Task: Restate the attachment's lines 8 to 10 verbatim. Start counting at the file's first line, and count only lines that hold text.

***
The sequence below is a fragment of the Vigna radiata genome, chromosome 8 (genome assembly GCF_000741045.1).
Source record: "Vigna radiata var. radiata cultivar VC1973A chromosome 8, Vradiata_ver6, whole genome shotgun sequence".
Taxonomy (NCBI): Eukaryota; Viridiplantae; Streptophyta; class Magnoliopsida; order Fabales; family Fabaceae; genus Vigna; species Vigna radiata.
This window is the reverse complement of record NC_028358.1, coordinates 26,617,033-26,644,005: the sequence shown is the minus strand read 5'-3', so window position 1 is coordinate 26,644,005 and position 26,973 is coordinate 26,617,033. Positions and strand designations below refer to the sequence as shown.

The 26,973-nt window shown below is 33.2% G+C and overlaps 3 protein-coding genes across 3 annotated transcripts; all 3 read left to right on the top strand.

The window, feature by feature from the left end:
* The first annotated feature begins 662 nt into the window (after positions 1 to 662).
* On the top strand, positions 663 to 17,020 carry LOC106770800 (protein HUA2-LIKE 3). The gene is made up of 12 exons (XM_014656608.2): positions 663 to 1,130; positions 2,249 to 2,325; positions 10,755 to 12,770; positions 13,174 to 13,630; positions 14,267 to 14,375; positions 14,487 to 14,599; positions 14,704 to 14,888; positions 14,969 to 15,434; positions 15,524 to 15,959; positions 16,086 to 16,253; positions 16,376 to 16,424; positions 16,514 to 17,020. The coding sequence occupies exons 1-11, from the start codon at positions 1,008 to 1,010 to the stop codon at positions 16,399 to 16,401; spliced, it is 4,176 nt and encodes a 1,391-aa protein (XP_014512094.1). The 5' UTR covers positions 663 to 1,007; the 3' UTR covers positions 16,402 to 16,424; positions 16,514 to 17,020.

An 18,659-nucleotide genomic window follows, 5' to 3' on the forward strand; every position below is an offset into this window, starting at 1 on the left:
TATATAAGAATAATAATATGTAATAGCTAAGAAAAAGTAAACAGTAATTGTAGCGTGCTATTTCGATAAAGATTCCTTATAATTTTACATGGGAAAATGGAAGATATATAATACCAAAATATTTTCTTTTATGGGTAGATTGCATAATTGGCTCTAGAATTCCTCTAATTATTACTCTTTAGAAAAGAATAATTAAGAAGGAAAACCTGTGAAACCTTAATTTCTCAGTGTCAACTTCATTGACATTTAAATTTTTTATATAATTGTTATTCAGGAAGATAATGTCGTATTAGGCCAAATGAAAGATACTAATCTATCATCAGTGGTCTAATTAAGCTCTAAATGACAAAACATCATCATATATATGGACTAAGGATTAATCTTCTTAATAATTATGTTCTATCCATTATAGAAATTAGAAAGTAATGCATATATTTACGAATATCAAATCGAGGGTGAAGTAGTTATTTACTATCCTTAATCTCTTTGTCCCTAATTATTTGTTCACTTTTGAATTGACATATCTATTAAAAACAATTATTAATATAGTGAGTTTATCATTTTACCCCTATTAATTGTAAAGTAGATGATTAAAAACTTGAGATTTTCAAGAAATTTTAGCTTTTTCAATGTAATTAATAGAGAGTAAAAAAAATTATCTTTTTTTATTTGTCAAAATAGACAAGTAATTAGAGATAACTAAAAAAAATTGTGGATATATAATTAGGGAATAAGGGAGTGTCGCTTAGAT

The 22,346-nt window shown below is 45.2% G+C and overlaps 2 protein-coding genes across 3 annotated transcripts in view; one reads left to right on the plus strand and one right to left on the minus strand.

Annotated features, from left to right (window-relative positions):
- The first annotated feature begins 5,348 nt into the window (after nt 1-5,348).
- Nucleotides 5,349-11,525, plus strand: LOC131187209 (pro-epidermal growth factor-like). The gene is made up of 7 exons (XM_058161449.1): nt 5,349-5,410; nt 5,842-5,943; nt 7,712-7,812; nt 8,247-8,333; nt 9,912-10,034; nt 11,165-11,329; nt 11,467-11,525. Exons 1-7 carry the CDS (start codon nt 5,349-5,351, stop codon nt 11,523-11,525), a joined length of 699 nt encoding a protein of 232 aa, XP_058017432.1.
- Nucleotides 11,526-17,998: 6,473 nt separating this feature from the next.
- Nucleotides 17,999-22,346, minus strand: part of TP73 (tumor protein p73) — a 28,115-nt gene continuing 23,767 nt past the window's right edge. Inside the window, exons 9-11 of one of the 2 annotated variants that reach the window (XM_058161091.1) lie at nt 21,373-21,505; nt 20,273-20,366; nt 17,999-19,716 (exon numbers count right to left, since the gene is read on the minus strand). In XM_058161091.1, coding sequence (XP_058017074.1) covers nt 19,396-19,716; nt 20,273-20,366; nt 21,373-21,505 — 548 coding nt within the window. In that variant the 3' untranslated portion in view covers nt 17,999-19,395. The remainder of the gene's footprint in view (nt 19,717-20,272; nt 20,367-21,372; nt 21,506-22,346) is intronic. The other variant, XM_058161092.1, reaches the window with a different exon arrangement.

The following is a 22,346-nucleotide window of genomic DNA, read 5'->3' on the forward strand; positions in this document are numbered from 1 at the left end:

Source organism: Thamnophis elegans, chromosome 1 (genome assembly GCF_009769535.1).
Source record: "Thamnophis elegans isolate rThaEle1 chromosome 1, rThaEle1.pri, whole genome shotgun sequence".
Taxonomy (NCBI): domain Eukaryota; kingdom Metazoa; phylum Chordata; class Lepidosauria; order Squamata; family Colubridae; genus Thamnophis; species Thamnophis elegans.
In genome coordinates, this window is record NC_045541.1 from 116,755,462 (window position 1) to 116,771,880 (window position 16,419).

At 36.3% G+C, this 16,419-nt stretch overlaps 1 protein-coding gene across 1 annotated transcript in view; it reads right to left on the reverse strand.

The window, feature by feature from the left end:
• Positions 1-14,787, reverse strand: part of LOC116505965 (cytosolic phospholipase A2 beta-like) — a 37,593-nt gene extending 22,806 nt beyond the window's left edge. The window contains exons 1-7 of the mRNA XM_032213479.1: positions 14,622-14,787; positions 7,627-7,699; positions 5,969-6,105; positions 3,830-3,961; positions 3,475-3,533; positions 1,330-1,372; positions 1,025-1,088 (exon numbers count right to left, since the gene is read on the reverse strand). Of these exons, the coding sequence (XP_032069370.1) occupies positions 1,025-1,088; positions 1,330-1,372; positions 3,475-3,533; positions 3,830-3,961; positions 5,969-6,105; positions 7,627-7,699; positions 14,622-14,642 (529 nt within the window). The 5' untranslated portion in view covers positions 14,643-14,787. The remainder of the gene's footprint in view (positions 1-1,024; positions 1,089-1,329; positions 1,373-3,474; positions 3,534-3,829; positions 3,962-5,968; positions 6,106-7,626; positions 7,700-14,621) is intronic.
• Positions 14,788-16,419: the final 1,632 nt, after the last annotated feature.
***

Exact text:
* On the top strand, positions 663 to 17,020 carry LOC106770800 (protein HUA2-LIKE 3). The gene is made up of 12 exons (XM_014656608.2): positions 663 to 1,130; positions 2,249 to 2,325; positions 10,755 to 12,770; positions 13,174 to 13,630; positions 14,267 to 14,375; positions 14,487 to 14,599; positions 14,704 to 14,888; positions 14,969 to 15,434; positions 15,524 to 15,959; positions 16,086 to 16,253; positions 16,376 to 16,424; positions 16,514 to 17,020. The coding sequence occupies exons 1-11, from the start codon at positions 1,008 to 1,010 to the stop codon at positions 16,399 to 16,401; spliced, it is 4,176 nt and encodes a 1,391-aa protein (XP_014512094.1). The 5' UTR covers positions 663 to 1,007; the 3' UTR covers positions 16,402 to 16,424; positions 16,514 to 17,020.

An 18,659-nucleotide genomic window follows, 5' to 3' on the forward strand; every position below is an offset into this window, starting at 1 on the left:
TATATAAGAATAATAATATGTAATAGCTAAGAAAAAGTAAACAGTAATTGTAGCGTGCTATTTCGATAAAGATTCCTTATAATTTTACATGGGAAAATGGAAGATATATAATACCAAAATATTTTCTTTTATGGGTAGATTGCATAATTGGCTCTAGAATTCCTCTAATTATTACTCTTTAGAAAAGAATAATTAAGAAGGAAAACCTGTGAAACCTTAATTTCTCAGTGTCAACTTCATTGACATTTAAATTTTTTATATAATTGTTATTCAGGAAGATAATGTCGTATTAGGCCAAATGAAAGATACTAATCTATCATCAGTGGTCTAATTAAGCTCTAAATGACAAAACATCATCATATATATGGACTAAGGATTAATCTTCTTAATAATTATGTTCTATCCATTATAGAAATTAGAAAGTAATGCATATATTTACGAATATCAAATCGAGGGTGAAGTAGTTATTTACTATCCTTAATCTCTTTGTCCCTAATTATTTGTTCACTTTTGAATTGACATATCTATTAAAAACAATTATTAATATAGTGAGTTTATCATTTTACCCCTATTAATTGTAAAGTAGATGATTAAAAACTTGAGATTTTCAAGAAATTTTAGCTTTTTCAATGTAATTAATAGAGAGTAAAAAAAATTATCTTTTTTTATTTGTCAAAATAGACAAGTAATTAGAGATAACTAAAAAAAATTGTGGATATATAATTAGGGAATAAGGGAGTGTCGCTTAGAT